- UK-based ISPs are blocking too many websites by accident, which is the result of using automated content-blocking filters.
- Organizations and businesses often don’t even realize they’re blocked, as this system is inconsistent.
- Overblocking is harmful for both Internet users and affected websites, and people in need face risk due to this practice.
A study conducted in collaboration between Top10VPN and the Open Rights Group in the UK shows that ISP-imposed website blocks are overly aggressive, leading to legitimate domains such as charity portals, educational institute platforms, and social support sites being blocked by accident. Out of the total 35 million websites that were studied, 760,000 were blocked by ISP content filters, which is about 2.17%. However, many of those were blocked for no apparent or acceptable reason, in the context of a bulk action based on a fundamentally flawed system.
According to the report, ISPs in the UK use automated filtering systems that are very inconsistent, and so a website may be accessible by one ISP and blocked by another. This makes it hard for small business owners, charities, support communities, and more, to even realize that they are undermined by an ISP blockade if their own provider isn’t filtering them. The worst three ISPs in terms of indiscriminate blocking is TalkTalk, Sky, and Virgin Media. What makes the situation even worse is the fact that those filters are active by default, so the customers need to opt-out of the filtering, which is something they usually don’t even know about.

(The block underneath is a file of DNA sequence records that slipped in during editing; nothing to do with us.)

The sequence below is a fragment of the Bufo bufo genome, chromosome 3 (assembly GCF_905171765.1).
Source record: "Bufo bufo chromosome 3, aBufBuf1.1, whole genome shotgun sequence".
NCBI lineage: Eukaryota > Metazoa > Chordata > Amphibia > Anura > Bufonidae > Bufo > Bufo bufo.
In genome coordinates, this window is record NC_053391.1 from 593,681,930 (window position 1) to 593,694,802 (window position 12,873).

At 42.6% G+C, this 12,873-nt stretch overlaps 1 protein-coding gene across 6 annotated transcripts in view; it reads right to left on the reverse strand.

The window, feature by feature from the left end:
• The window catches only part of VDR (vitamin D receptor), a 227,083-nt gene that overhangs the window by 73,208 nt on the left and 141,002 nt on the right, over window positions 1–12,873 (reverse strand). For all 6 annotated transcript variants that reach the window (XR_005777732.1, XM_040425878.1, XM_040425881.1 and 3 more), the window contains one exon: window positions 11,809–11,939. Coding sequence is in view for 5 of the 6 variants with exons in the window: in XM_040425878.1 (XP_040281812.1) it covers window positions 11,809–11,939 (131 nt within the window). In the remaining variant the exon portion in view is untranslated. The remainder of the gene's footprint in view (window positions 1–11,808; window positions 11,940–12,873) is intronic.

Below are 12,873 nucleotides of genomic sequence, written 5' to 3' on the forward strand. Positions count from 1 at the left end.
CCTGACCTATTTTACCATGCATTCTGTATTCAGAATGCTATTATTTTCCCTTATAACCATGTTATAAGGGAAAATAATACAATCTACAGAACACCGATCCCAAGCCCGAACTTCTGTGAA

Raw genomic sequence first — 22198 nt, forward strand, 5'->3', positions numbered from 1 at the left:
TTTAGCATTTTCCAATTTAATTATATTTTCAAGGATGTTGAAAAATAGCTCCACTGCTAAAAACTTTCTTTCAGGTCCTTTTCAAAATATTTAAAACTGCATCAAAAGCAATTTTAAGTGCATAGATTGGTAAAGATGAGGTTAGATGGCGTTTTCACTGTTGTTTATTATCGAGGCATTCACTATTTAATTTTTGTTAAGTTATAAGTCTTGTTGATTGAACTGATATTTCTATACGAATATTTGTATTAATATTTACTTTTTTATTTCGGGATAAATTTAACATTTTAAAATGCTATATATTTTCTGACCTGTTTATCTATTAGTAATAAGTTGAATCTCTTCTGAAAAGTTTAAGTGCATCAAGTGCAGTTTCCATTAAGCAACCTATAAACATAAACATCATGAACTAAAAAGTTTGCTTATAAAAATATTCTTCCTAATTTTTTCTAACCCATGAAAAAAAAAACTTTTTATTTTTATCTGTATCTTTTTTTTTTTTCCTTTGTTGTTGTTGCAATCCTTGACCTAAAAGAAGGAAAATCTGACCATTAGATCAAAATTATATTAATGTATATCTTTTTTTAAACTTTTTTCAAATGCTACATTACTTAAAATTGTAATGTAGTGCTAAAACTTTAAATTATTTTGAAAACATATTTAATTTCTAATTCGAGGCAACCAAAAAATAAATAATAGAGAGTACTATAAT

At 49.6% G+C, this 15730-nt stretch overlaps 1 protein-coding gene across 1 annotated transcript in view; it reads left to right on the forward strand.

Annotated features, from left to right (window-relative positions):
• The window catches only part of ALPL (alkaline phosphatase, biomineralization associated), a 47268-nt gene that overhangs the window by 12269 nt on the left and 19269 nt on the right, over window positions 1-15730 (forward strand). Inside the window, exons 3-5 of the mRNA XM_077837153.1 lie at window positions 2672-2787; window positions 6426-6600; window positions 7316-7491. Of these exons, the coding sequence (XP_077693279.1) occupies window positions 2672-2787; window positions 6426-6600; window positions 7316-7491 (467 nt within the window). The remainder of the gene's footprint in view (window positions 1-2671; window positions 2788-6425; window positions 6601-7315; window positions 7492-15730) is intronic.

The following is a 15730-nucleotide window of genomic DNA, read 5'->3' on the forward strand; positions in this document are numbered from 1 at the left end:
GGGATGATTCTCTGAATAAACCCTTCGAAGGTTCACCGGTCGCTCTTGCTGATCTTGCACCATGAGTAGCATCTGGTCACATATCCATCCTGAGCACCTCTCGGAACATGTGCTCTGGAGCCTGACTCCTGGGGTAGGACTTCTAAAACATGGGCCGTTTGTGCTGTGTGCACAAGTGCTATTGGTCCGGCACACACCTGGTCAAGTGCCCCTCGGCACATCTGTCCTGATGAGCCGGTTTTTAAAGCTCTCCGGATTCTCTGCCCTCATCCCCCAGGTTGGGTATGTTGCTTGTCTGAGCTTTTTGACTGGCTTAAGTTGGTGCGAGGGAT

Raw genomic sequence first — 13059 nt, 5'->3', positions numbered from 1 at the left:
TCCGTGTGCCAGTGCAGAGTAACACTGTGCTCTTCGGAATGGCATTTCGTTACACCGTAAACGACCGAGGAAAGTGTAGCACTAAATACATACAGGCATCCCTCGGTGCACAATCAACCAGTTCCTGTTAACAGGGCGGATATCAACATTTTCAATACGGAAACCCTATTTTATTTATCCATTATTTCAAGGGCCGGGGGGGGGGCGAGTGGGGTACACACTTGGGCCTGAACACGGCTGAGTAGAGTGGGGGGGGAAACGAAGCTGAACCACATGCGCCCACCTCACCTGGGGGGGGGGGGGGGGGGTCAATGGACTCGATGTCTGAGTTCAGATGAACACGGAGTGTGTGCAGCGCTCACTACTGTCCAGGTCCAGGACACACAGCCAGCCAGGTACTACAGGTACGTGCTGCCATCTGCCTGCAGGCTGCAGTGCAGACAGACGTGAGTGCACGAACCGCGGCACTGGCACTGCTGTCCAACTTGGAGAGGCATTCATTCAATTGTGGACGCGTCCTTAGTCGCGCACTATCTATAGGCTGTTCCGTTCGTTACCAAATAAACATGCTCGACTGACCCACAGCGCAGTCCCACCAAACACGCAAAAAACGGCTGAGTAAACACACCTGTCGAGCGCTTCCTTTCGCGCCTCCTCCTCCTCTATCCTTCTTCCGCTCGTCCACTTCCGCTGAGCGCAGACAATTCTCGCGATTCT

The reason behind this type of bulky blocking is that the system is based on the use of a list of keywords. For example, a website that is dedicated to supporting victims of sexual abuse could be identified as a ‘pornographic content’ website, a shop that sells CBD and hemp products could be identified as a ‘drug promotion’ site, and so on. Even the ‘Scunthorpe Problem’ which is a known problem for over two decades now is still not dealt with by ISPs, who continue to block domains containing the name of the Lancashire town in their URL.
The researchers of the study submitted 1,881 unblocking requests to the ISPs, for websites that they found to be unjustifiably blocked. Of course, these are not the only websites that should be exempted from the filters, but this step was meant to highlight the ISP response times, the unblocking request approval percentages, and the lack of an appeal process for the requests that were rejected. The ISPs responded at an average time of 8 days and unblocked only 1,300 of the affected websites. By looking into the data from last year, about 27% of the 2018 unblocking requests still remain unresolved, so the deduction is that ISPs don’t pay much attention to these reports.
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